There are plenty of budget commentaries around. Here is our snapshot of the stuff we thought you should know
Key Announcement Summary
Prime Minister John Key and Finance Minister Bill English believe that through Budget 2015, the National-led Government will:
- Return a $176 million surplus next year with larger surpluses in subsequent years.
- Reduce government debt to less than 20 per cent of GDP by 2020/21 when they can resume contributions to the NZ Super Fund.
- Invest $790 million over the next four years for package of measures aimed at helping children living in hardship, which includes:
- Greater work obligations for parents on a benefit. o More childcare support for low-income families to help parents be in work, education or training.
- An increase in benefits for families with children of $25 a week.
- An increase in Working for Families payments to low-income families of $12.50 a week in most cases.
- Invest $1.7 billion in health over the next four years, bringing the health budget to a record $15.9 billion in 2015/16.
- Boost funding to education by $686.7 million over the next four years, bringing spending on early childhood, primary, and secondary education next year to a record $10.8 billion, while the tertiary spend will be $3.1 billion.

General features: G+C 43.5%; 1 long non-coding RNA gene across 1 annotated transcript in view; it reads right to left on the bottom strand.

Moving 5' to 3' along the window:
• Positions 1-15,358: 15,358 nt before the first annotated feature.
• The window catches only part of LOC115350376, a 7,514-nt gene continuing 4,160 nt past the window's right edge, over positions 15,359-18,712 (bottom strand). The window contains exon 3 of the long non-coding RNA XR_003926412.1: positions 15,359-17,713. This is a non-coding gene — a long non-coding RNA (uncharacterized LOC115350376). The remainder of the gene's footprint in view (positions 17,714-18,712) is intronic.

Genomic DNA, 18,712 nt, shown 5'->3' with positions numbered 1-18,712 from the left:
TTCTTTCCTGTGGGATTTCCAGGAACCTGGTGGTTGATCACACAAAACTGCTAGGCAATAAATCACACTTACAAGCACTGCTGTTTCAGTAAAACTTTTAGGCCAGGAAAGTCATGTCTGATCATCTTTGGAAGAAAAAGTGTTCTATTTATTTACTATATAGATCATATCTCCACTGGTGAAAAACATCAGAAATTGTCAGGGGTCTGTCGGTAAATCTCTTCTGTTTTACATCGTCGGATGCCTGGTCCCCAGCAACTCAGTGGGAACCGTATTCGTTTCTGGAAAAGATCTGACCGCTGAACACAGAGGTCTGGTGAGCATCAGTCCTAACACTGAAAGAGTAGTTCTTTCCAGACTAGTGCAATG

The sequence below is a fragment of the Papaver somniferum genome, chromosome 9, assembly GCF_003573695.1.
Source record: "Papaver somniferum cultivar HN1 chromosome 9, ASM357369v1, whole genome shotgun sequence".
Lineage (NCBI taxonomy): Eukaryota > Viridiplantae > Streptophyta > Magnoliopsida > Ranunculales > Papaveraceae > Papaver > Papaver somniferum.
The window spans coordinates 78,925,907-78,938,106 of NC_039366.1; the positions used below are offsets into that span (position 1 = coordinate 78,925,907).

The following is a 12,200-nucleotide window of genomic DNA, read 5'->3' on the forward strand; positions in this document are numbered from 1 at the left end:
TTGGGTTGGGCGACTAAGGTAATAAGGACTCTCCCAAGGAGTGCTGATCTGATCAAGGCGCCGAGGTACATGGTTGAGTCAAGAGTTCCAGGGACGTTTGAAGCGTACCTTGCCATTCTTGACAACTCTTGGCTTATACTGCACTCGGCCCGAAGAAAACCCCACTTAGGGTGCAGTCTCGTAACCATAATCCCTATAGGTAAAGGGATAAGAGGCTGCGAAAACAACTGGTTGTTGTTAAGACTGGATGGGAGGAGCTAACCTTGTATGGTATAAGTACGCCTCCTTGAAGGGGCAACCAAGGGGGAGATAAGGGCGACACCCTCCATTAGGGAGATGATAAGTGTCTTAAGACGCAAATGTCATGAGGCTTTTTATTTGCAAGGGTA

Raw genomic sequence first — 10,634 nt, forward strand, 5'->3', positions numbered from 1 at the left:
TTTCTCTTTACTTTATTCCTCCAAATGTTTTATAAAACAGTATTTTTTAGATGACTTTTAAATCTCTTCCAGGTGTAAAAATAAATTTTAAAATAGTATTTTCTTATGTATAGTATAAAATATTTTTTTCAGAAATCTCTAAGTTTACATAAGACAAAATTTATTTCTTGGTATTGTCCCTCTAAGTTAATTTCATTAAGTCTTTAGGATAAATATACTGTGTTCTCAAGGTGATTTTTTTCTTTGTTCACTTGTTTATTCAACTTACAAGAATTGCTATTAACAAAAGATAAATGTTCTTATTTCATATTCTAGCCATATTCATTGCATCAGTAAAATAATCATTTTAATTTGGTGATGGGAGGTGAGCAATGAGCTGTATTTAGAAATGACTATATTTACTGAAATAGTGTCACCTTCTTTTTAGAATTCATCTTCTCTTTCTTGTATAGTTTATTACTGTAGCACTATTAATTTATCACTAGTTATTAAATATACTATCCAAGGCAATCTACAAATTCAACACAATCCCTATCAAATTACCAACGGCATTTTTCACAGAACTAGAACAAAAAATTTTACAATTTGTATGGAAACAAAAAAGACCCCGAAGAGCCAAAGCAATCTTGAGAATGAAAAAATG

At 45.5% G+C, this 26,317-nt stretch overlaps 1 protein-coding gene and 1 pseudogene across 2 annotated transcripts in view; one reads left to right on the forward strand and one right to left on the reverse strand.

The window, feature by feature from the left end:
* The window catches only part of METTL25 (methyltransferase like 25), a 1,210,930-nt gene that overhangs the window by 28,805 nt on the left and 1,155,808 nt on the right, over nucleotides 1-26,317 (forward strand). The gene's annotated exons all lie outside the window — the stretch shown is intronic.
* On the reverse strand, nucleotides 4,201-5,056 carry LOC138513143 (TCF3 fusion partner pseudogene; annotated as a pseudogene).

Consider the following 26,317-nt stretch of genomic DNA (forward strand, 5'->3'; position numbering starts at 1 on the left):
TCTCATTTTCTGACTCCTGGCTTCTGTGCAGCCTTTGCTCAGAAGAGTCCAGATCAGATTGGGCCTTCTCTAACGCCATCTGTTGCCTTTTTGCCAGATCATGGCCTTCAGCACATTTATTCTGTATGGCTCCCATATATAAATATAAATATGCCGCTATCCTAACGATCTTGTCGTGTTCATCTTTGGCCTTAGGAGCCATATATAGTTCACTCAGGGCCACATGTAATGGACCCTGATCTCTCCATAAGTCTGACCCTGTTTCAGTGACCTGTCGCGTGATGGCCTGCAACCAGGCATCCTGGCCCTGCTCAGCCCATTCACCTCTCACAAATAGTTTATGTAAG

- Continue their programme to make housing more affordable.
- Invest a further $360 million to deliver on their commitment to roll-out world-class internet connectivity for New Zealanders, bringing the total investment to $2 billion.
- Deliver further cuts to ACC levies – they’re forecast to drop by around $500 million in 2016 and 2017
- The 2015 Budget sees a continuation of fiscal restraint with new initiatives being funded out of the new allocation allowance along with some reprioritisation of other spending.
- Revenue forecasts have been lowered again as a result of lower nominal GDP growth but it is still forecast to rise as a proportion of GDP over the projection period.
- As has been well flagged the achievement of an operating surplus has been delayed to 2015/16. However the trend improvement in the operating balance remains in place which is important for markets and rating agencies.
- Economic assumptions underpinning the Budget are broadly in line with our own and therefore appear reasonable. Key judgements about the risks to the outlook also appear reasonable.
- Key policy initiatives include a package of measures to support children in hardship in return for greater work obligations as well as the earlier announced reduction in ACC levies and measures to tighten the tax treatment of housing.
- As expected the bond program remains largely unchanged and the fiscal impulse remains negative on average over the projection period. This Budget should hold no surprises for financial markets